I’d always say follow your instinct and be guided by the story, not your original intention. For ages, I wanted The Makers of Things to be one 10-minute film which would have been awful. I just couldn’t bring myself to accept that it was better suited to being something else. As soon as I came around to that, it was finished very quickly and it’s a thousand times better.
Do you agree with the Griersonesque observation that "stories from the raw" holds more value from the manufactured, the acted? How do you ensure that the rawness of your subjects are captured on film without the "director's eye" becoming too subjective?
AH: Totally. I think there’s always a tendency that when you put a camera in front of someone they’ll alter slightly, even if they’re not aware of it themselves. I often like to mic people up and just start by having a chat before I even turn the camera on. People relax very quickly that way, which helps. The best thing is to immerse yourself in the process too.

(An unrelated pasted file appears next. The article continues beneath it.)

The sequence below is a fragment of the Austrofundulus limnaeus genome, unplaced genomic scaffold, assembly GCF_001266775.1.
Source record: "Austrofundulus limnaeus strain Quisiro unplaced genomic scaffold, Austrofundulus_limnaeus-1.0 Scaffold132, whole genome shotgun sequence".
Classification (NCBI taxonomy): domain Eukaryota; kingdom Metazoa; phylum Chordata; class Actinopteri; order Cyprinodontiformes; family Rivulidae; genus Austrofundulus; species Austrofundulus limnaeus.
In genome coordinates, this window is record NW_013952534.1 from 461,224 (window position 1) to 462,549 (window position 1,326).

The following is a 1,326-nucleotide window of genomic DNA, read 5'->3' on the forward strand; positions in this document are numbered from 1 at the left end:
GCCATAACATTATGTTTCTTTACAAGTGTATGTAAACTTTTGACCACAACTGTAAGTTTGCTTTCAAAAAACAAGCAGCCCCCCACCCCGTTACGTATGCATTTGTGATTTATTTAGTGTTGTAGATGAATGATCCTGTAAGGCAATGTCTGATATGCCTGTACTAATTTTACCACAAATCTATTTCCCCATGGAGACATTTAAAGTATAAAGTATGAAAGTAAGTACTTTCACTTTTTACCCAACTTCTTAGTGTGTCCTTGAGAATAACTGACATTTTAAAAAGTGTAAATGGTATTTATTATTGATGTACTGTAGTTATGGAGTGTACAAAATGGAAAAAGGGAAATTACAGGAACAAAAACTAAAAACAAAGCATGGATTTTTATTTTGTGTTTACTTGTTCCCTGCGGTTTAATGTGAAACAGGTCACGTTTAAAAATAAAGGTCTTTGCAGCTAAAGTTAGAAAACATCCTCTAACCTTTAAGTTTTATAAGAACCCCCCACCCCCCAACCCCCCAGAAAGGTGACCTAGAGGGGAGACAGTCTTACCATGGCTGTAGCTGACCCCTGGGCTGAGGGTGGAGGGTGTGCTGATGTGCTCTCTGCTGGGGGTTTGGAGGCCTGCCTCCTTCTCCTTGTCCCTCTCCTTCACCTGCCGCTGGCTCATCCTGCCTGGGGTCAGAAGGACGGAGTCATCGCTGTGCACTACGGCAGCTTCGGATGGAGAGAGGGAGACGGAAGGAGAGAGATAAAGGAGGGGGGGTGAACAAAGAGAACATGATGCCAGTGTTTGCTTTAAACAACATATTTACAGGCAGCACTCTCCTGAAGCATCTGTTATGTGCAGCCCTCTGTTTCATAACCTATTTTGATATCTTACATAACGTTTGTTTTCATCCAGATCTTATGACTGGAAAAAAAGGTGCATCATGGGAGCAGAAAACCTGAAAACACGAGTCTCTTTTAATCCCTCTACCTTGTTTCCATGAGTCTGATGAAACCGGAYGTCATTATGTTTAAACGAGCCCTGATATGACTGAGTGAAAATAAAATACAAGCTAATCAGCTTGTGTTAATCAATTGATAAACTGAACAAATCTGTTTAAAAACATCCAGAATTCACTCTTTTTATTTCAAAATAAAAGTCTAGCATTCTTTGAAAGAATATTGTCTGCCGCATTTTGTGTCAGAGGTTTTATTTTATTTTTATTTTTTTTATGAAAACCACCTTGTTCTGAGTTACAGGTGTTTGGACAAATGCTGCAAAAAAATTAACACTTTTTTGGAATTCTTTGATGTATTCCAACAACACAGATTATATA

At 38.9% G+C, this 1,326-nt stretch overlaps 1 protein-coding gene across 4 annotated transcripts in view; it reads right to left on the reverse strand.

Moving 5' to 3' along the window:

At Playful, I referenced something that Walter Murch once said: “When I’m working on a film the image I have is of myself swimming in a fast-moving river. The film is always changing and I’m kind of in the middle of it. Objectivity would mean trying to swim to the shore, clambering up and looking at the river go by. The dangerous thing about doing that is that’s when most people drown - when you’re trying to get out of the water.” He goes on to suggest that you “relax and let yourself be carried along, and even swim in the direction of the current.” I love this quote. It speaks to me in so many ways because when you’re going through terabytes and terabytes of footage the only way of not getting totally overwhelmed it to let yourself go and kind of get swept along. For me at least, immersing yourself in this way means you have to let go of a lot of your personal opinions and instincts for a project. That space is very rapidly filled with the responsibility you feel to your subjects and their stories.